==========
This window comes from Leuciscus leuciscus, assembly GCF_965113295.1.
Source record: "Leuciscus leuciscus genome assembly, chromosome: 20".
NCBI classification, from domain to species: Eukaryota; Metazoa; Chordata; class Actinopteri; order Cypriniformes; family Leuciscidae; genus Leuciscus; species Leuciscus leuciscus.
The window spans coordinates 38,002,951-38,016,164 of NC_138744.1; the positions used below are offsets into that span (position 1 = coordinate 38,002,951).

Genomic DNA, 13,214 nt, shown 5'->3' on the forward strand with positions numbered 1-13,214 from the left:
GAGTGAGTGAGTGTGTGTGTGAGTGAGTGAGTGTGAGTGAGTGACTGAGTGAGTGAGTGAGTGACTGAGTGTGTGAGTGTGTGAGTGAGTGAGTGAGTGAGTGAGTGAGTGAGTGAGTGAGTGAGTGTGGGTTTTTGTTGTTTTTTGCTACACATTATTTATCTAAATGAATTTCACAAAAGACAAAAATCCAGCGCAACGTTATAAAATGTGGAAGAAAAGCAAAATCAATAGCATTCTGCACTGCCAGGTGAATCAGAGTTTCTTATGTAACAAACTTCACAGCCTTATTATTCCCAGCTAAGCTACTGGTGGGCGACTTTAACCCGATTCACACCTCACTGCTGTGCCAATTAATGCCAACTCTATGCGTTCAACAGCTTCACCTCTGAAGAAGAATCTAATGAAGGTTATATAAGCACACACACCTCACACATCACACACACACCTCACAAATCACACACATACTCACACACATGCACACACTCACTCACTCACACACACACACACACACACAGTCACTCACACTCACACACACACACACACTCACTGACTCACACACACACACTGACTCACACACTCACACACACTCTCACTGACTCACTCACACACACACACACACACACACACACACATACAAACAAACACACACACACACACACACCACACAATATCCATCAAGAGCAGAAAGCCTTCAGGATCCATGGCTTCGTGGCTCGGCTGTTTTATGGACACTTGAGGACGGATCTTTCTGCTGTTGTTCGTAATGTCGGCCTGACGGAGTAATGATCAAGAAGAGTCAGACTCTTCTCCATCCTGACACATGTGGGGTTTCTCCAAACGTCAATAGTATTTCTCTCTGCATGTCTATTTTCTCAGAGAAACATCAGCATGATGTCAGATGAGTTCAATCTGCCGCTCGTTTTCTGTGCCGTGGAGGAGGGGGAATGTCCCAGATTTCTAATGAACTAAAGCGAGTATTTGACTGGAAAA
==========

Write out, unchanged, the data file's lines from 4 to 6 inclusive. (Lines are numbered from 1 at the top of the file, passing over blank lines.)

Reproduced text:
The window spans coordinates 38,002,951-38,016,164 of NC_138744.1; the positions used below are offsets into that span (position 1 = coordinate 38,002,951).

Genomic DNA, 13,214 nt, shown 5'->3' on the forward strand with positions numbered 1-13,214 from the left:
GAGTGAGTGAGTGTGTGTGTGAGTGAGTGAGTGTGAGTGAGTGACTGAGTGAGTGAGTGAGTGACTGAGTGTGTGAGTGTGTGAGTGAGTGAGTGAGTGAGTGAGTGAGTGAGTGAGTGAGTGAGTGTGGGTTTTTGTTGTTTTTTGCTACACATTATTTATCTAAATGAATTTCACAAAAGACAAAAATCCAGCGCAACGTTATAAAATGTGGAAGAAAAGCAAAATCAATAGCATTCTGCACTGCCAGGTGAATCAGAGTTTCTTATGTAACAAACTTCACAGCCTTATTATTCCCAGCTAAGCTACTGGTGGGCGACTTTAACCCGATTCACACCTCACTGCTGTGCCAATTAATGCCAACTCTATGCGTTCAACAGCTTCACCTCTGAAGAAGAATCTAATGAAGGTTATATAAGCACACACACCTCACACATCACACACACACCTCACAAATCACACACATACTCACACACATGCACACACTCACTCACTCACACACACACACACACACACAGTCACTCACACTCACACACACACACACACTCACTGACTCACACACACACACTGACTCACACACTCACACACACTCTCACTGACTCACTCACACACACACACACACACACACACACACATACAAACAAACACACACACACACACACACCACACAATATCCATCAAGAGCAGAAAGCCTTCAGGATCCATGGCTTCGTGGCTCGGCTGTTTTATGGACACTTGAGGACGGATCTTTCTGCTGTTGTTCGTAATGTCGGCCTGACGGAGTAATGATCAAGAAGAGTCAGACTCTTCTCCATCCTGACACATGTGGGGTTTCTCCAAACGTCAATAGTATTTCTCTCTGCATGTCTATTTTCTCAGAGAAACATCAGCATGATGTCAGATGAGTTCAATCTGCCGCTCGTTTTCTGTGCCGTGGAGGAGGGGGAATGTCCCAGATTTCTAATGAACTAAAGCGAGTATTTGACTGGAAAA